• As an example, a module can provide for structuring a search GUI based at least in part on information retrieved or available from a GIS. For example, in FIG. 5, the search field GUI shows a control button labeled “relative to object” where selection of the control button allows a user to select information retrieved (e.g., or available) from a GIS (e.g., as in the GIS window, labeled “Inspector”). As an example, a module may provide for rendering of such search controls responsive to implementation of an interface such as the “Inspector” interface or functionality underlying that interface. For example, once a user selects an option that allows for GIS data facilitated search, instructions may be executed that automatically provide for rendering additional graphic control options in a search control window such as the window labeled “Search filter”, which, again, may be associated with the STUDIO FIND™ search functionality. In such a manner, a user may not be burdened with the display of additional potential search options where the GIS data functionality is not implemented. Further, as an example, a module may provide a “hint” graphic that notifies a user when such GIS data functionality is available, for example, to assist that user in performing a search (e.g., a hint message: “GIS data assist available, click here”). Thus, the GIS data functionality may be activatable via a control within the search functionality of, for example, the STUDIO FIND™ search technology. Such an approach can provide for access to the GIS data functionality at the time of search (e.g., a user does not have to commence with the GIS data functionality prior to accessing search functionality associated with a project framework).
  • As an example, one or more computer-readable storage media can include computer-executable instructions to instruct a computing system to: transmit an API call from a project framework to a geographic information system (GIS); receive a response, to the API call, from the GIS where the response includes data from the GIS; and structure at least a portion of the data from the GIS as one or more search criteria for a search engine associated with the project framework. In such an example, the data from the GIS can include spatial data. As an example, instructions may instruct a computing system to receive selection data responsive to selection of a point via a graphical user interface associated with a project framework; and construct an API call based at least in part on the selection data.
  • As an example, a system can include a plugin module for a project framework for linking the project framework to a geographic information system and for structuring data from the geographic information system as one or more search criteria for a search engine associated with the project framework. In such an example, the plugin module can include one or more computer-readable storage media that include computer-executable instructions to instruct a computing system to perform the linking and the structuring. In such an example, a plugin module may provide for linking the project framework and the search engine. As an example, a plugin module may be stored in memory of a computing device and operable in a project framework executing on the computing device.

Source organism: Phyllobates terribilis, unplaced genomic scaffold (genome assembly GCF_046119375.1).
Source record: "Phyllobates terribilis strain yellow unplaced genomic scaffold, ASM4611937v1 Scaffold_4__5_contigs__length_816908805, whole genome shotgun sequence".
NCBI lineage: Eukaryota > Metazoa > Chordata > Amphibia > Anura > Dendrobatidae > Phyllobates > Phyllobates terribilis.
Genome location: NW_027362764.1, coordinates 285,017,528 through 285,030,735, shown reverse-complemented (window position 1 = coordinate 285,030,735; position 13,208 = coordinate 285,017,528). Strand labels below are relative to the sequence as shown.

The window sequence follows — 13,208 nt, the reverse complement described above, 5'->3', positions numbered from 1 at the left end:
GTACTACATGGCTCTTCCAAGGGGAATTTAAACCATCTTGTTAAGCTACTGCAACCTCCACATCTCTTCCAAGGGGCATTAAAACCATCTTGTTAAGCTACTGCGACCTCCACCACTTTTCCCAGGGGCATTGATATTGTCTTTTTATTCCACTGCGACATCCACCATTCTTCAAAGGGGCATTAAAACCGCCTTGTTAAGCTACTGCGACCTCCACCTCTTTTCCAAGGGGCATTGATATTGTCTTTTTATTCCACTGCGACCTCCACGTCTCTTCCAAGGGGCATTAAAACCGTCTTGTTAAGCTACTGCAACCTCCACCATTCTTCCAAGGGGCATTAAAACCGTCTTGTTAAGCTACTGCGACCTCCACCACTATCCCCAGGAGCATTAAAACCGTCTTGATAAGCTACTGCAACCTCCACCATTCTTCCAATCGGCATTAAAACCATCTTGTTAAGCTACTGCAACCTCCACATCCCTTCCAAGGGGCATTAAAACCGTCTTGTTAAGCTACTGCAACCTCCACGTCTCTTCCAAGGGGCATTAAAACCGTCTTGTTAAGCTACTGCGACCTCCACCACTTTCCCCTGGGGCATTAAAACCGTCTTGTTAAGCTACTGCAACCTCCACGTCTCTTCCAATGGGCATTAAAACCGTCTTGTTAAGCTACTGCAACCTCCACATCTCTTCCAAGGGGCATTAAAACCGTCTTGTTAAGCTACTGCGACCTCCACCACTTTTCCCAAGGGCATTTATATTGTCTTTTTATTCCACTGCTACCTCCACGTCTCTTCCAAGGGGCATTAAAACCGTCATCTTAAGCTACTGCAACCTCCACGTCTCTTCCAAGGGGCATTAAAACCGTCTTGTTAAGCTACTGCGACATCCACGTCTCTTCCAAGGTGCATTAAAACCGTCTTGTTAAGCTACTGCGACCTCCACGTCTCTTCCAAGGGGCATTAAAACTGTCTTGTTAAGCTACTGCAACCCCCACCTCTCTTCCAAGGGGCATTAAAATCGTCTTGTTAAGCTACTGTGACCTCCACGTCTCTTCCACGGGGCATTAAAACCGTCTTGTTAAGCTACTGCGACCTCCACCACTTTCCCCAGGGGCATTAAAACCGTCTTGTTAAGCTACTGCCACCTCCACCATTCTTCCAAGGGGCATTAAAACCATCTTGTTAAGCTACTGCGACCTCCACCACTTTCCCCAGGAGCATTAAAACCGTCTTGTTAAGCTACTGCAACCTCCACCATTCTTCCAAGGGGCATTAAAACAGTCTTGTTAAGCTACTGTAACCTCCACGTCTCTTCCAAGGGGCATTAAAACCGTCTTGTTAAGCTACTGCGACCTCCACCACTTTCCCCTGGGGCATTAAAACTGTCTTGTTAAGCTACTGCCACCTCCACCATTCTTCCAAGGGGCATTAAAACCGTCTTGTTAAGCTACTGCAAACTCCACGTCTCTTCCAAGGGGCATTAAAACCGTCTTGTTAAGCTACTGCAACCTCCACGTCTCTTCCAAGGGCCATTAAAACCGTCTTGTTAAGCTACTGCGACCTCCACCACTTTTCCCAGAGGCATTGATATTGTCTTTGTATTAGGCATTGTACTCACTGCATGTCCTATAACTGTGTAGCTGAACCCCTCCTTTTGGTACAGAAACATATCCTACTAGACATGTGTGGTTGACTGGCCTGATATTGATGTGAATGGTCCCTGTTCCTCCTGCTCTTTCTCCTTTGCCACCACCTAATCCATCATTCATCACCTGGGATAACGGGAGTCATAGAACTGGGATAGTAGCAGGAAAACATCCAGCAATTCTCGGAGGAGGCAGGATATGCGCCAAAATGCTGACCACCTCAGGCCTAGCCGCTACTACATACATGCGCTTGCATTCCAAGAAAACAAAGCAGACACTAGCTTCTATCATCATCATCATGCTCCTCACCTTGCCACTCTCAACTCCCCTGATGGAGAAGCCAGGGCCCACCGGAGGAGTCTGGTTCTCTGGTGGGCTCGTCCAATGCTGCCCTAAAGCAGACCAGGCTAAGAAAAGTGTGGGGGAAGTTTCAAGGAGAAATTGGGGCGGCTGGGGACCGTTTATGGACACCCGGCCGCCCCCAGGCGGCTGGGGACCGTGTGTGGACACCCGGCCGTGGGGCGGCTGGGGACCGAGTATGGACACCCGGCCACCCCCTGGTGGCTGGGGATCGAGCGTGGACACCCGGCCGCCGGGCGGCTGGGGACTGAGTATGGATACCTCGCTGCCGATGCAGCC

• As an example, a method can include receiving selection data; transmitting an API call to a geographic information system (GIS); receiving a response to the API call from the GIS; transmitting one or more search criteria to a search engine based at least in part on the response to the API call; and receiving search results corresponding at least in part to the one or more search criteria. Such an example may further include rendering at least a portion of the information in the search results to a display (e.g., using appropriate rendering hardware, optionally including a graphics processing unit and optionally using DIRECTX® (marketed by Microsoft Corp., Redmond, Wash.) or other functionality).
  • As an example, a method can include rendering GIS imagery (e.g., imagery data) to a display and making a selection with respect to the rendered GIS imagery and, for example, receiving selection data responsive to making the selection with respect to the rendered GIS imagery. Such selection data may be available locally or remotely and may optionally be used, at least in part, for accessing additional information from a GIS.
  • As an example, a method can include receiving selection data where the selection data includes coordinates associated with a three-dimensional model. In such an example, the three-dimensional model may include a model of a reservoir. As an example, a three-dimensional model may include surfaces where the surfaces include an uppermost surface that corresponds to a surface of the Earth. In such an example, a method may include receiving selection data where the selection data includes coordinates associated with the uppermost surface. As an example, a method may include receiving selection data in part by generating a two-dimensional extent from a three-dimensional surface.